Xmas without China (2013) depicts the dilemma of the Jones family in Arcadia, California, a city where many Chinese migrants have settled, when faced with the condition of living through a Christmas season without products made in China.2 The Jonses agree to participate in a “Christmas without China” experiment in which they eliminate all products made in China from their household. They do so due to their wish to purchase and support U.S.-made goods but find themselves deprived of so much as a result that they struggle to complete this experiment, barely complying with the commitment they had made. The film is a practical and humorous demonstration of interdependence in the global economy, showing how these products are less expensive (through cheaper labor) and are pervasive in the lives of Americans. However, it does not mention the workers who produce the thousands of items we purchase in the United States and around the world, so those watching this film should be reminded of the labor dynamics that constitute the essential backdrop of cheap products circulating throughout the world.3 Middle-class Americans can afford many toys and Christmas lights because of the hard labor and low wages workers around the world find themselves forced to accept.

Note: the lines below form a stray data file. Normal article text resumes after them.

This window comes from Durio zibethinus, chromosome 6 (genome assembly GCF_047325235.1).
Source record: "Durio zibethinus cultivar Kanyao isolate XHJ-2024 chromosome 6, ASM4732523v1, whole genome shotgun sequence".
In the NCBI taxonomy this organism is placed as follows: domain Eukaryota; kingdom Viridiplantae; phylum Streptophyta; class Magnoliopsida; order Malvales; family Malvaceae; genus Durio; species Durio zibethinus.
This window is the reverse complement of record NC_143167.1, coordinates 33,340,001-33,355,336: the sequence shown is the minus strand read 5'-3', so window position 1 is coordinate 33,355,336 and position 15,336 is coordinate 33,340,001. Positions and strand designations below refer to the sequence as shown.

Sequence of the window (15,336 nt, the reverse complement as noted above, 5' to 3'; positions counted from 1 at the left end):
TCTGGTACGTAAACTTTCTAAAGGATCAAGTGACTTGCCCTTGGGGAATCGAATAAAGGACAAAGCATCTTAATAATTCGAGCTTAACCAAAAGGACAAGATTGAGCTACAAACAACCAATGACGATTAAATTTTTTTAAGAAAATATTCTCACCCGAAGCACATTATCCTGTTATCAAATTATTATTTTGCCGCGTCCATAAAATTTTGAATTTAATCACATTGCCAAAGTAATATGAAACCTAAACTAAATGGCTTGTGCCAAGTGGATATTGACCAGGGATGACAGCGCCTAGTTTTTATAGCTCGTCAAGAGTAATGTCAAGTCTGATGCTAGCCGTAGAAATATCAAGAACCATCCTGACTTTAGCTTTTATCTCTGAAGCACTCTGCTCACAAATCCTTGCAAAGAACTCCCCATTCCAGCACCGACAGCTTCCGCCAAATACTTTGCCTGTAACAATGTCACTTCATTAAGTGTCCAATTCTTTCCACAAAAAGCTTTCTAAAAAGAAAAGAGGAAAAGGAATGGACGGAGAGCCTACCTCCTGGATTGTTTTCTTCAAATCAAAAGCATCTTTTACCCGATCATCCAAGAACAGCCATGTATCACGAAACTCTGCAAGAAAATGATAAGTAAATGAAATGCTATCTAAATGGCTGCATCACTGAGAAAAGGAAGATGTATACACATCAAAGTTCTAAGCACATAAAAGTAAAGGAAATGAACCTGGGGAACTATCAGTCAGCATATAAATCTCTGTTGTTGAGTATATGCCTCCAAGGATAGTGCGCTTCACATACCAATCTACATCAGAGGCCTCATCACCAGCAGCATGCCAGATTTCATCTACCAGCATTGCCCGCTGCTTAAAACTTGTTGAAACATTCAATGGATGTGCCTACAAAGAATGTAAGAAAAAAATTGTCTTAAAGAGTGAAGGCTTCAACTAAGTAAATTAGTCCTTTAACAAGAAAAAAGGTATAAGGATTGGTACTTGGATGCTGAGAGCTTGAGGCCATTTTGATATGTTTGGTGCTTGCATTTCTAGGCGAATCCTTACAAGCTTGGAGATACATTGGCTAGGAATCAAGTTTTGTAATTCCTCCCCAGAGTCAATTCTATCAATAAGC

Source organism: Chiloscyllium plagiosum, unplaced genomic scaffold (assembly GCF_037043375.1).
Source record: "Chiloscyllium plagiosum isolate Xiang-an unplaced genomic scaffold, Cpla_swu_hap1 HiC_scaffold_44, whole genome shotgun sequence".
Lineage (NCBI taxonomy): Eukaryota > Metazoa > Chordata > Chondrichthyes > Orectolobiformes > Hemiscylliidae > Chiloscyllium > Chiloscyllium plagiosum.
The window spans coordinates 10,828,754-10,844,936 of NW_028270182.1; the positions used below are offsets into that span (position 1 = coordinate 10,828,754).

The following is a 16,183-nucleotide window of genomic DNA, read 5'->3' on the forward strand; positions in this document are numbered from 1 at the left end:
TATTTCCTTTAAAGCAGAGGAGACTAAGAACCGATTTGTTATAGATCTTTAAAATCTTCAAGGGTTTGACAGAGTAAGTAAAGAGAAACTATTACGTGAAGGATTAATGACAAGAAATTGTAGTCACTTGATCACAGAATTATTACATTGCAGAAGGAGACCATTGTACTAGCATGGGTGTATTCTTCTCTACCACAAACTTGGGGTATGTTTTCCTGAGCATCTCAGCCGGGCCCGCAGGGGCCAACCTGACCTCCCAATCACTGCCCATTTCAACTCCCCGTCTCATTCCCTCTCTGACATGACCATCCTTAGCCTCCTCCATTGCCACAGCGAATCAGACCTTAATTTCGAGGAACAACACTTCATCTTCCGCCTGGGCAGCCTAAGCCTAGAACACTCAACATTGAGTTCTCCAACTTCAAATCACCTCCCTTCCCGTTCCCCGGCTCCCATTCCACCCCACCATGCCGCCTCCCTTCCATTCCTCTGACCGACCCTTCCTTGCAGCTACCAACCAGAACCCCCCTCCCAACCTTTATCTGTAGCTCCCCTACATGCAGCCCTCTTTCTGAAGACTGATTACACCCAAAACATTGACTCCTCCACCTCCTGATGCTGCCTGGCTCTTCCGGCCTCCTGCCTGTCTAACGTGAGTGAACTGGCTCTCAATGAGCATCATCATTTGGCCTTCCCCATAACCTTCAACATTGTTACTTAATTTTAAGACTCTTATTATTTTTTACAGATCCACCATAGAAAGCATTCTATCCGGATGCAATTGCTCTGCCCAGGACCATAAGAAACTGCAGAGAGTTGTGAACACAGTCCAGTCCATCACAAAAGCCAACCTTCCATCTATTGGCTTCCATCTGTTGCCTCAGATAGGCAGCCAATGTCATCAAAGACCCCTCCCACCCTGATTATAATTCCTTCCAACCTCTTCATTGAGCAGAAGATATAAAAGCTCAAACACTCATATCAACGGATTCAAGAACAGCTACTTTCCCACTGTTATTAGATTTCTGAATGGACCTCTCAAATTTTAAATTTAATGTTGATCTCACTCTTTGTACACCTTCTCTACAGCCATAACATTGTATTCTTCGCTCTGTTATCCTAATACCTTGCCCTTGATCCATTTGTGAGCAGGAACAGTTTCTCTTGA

The Chinese-born producer and featured character, Tom Xia, also struggles in Xmas without China, but he grapples with his own position in this suburban community with a large Chinese migrant population that is viewed ambivalently by others who live there. He has resided in Arcadia since a very young age and finds himself frustrated by what he perceives as a mischaracterization of his native China and disdain for Chinese-made products at a time when some such products had been recalled for excessive lead content. He feels allegiance both to China, where he still has family he loves, and to the United States where he grew up. In the midst of these personal and community tensions, he seeks to show how dependent we are on Chinese industrial expanse.